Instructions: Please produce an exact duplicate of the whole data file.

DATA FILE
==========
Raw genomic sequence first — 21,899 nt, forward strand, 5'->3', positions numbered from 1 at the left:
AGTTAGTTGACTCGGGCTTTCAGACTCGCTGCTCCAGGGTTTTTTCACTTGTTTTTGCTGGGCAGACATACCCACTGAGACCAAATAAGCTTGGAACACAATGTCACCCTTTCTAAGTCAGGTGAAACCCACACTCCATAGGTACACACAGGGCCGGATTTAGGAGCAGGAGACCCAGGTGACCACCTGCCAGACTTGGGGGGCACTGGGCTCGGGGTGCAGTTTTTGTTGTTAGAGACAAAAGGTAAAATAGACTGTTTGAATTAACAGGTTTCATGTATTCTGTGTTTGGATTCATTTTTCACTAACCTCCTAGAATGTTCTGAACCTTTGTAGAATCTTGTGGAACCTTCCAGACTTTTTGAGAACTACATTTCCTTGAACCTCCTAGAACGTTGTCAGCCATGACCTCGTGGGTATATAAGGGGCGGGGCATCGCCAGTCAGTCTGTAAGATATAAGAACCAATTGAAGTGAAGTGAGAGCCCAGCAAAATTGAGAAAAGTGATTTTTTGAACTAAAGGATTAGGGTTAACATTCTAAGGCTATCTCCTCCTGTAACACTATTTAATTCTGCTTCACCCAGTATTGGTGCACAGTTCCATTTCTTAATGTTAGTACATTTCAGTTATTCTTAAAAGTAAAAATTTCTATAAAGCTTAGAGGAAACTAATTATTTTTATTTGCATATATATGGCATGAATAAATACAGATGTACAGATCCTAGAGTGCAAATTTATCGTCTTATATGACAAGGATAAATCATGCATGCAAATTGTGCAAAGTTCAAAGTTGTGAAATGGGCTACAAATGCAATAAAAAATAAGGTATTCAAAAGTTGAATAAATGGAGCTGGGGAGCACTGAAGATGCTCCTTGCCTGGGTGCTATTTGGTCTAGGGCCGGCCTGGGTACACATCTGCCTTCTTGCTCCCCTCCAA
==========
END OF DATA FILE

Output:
Raw genomic sequence first — 21,899 nt, forward strand, 5'->3', positions numbered from 1 at the left:
AGTTAGTTGACTCGGGCTTTCAGACTCGCTGCTCCAGGGTTTTTTCACTTGTTTTTGCTGGGCAGACATACCCACTGAGACCAAATAAGCTTGGAACACAATGTCACCCTTTCTAAGTCAGGTGAAACCCACACTCCATAGGTACACACAGGGCCGGATTTAGGAGCAGGAGACCCAGGTGACCACCTGCCAGACTTGGGGGGCACTGGGCTCGGGGTGCAGTTTTTGTTGTTAGAGACAAAAGGTAAAATAGACTGTTTGAATTAACAGGTTTCATGTATTCTGTGTTTGGATTCATTTTTCACTAACCTCCTAGAATGTTCTGAACCTTTGTAGAATCTTGTGGAACCTTCCAGACTTTTTGAGAACTACATTTCCTTGAACCTCCTAGAACGTTGTCAGCCATGACCTCGTGGGTATATAAGGGGCGGGGCATCGCCAGTCAGTCTGTAAGATATAAGAACCAATTGAAGTGAAGTGAGAGCCCAGCAAAATTGAGAAAAGTGATTTTTTGAACTAAAGGATTAGGGTTAACATTCTAAGGCTATCTCCTCCTGTAACACTATTTAATTCTGCTTCACCCAGTATTGGTGCACAGTTCCATTTCTTAATGTTAGTACATTTCAGTTATTCTTAAAAGTAAAAATTTCTATAAAGCTTAGAGGAAACTAATTATTTTTATTTGCATATATATGGCATGAATAAATACAGATGTACAGATCCTAGAGTGCAAATTTATCGTCTTATATGACAAGGATAAATCATGCATGCAAATTGTGCAAAGTTCAAAGTTGTGAAATGGGCTACAAATGCAATAAAAAATAAGGTATTCAAAAGTTGAATAAATGGAGCTGGGGAGCACTGAAGATGCTCCTTGCCTGGGTGCTATTTGGTCTAGGGCCGGCCTGGGTACACATCTGCCTTCTTGCTCCCCTCCAA